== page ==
The Pursuit of Happiness
Throughout Herman Hesse’s novel, Siddhartha, Siddhartha defines his own happiness and Siddhartha does not let anything beside himself dictate his happiness. Throughout his journeys, Siddhartha becomes enlightened because of the way he can so easily find happiness. Siddhartha proves this through his life decisions that go against the grain of “normal” decision making. Siddhartha throws ideas of money out the window if it is not what is going to make him happy. After a long journey, Siddhartha is finally able to find his happiness. Everybody is always scrambling for happiness; however, there are only few who can actually obtain happiness.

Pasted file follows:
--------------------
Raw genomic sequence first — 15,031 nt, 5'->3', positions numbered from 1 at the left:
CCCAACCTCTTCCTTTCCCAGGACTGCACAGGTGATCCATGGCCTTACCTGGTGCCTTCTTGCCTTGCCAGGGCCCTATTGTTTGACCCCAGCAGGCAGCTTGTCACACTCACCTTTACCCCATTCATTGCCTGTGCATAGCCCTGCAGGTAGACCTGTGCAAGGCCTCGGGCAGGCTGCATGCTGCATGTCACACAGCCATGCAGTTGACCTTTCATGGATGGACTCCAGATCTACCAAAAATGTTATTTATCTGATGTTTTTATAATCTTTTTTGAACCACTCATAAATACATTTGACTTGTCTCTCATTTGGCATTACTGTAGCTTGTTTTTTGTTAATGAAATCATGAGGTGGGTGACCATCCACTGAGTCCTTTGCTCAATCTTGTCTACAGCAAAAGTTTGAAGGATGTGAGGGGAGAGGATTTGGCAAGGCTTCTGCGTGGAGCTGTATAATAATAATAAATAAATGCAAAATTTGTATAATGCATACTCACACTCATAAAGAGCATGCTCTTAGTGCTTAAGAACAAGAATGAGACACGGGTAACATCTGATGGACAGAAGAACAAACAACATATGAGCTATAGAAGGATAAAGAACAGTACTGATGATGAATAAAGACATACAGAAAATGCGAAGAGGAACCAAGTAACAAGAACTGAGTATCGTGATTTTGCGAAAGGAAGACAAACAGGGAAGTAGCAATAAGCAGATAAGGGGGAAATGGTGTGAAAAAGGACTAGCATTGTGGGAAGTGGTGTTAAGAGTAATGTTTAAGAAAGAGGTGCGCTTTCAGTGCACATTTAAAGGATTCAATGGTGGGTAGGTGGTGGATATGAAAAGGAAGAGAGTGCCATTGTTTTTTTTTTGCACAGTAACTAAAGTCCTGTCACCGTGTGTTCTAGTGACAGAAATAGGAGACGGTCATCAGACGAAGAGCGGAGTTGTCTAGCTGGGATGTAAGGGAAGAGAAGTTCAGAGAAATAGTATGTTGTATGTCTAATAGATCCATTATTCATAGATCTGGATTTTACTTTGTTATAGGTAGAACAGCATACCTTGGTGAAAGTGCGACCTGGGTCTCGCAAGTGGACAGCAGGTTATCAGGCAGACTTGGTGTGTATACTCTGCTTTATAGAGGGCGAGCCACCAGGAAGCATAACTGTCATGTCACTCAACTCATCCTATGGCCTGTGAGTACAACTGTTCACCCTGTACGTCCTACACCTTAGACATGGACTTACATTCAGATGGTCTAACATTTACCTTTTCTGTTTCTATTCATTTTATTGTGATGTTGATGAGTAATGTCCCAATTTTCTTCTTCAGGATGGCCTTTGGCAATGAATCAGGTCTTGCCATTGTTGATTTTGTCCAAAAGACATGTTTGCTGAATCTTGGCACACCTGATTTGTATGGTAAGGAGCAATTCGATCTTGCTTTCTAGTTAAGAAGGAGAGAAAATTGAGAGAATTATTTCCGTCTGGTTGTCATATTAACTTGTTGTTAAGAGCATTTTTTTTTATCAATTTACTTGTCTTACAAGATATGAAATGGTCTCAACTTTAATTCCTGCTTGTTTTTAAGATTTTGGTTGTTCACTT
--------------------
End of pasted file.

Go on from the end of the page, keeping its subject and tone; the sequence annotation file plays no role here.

The story begins with the background of Siddhartha: son of a Brahmin, lots of friends, plenty of money and advantages in life. Yet, Siddhartha decides he wants to become a Samana. At this point in the story, Siddhartha is willing to do anything to get his father’s permission to become a Samana. Once he earns his father’s blessing, Siddhartha becomes a Samana and leaves behind all the advantages he had in life. This shows that Siddhartha is not ruled by material things. Siddhartha shows that making decisions solely on what will make him happy is the true way to find happiness. With no regard for money or pleasing others, many would call Siddhartha selfish; however, any happy person must be selfish because if a person is not fulfilling his or her needs then he or she is not truly happy. On the other side, if someone is fulfilling his or her needs, he or she is, in some ways, selfish. In chapter eight, Siddhartha raves and is elated over a simple night’s sleep: “What a wonderful sleep it had been! Never had sleep so refreshed him, so renewed him, so rejuvenated him! Perhaps he had really died, perhaps he had been drowned and was reborn in another form. No, he recognized himself, he recognized his hands and feet, the place where he lay and the Self in his breast, Siddhartha, self-willed,...
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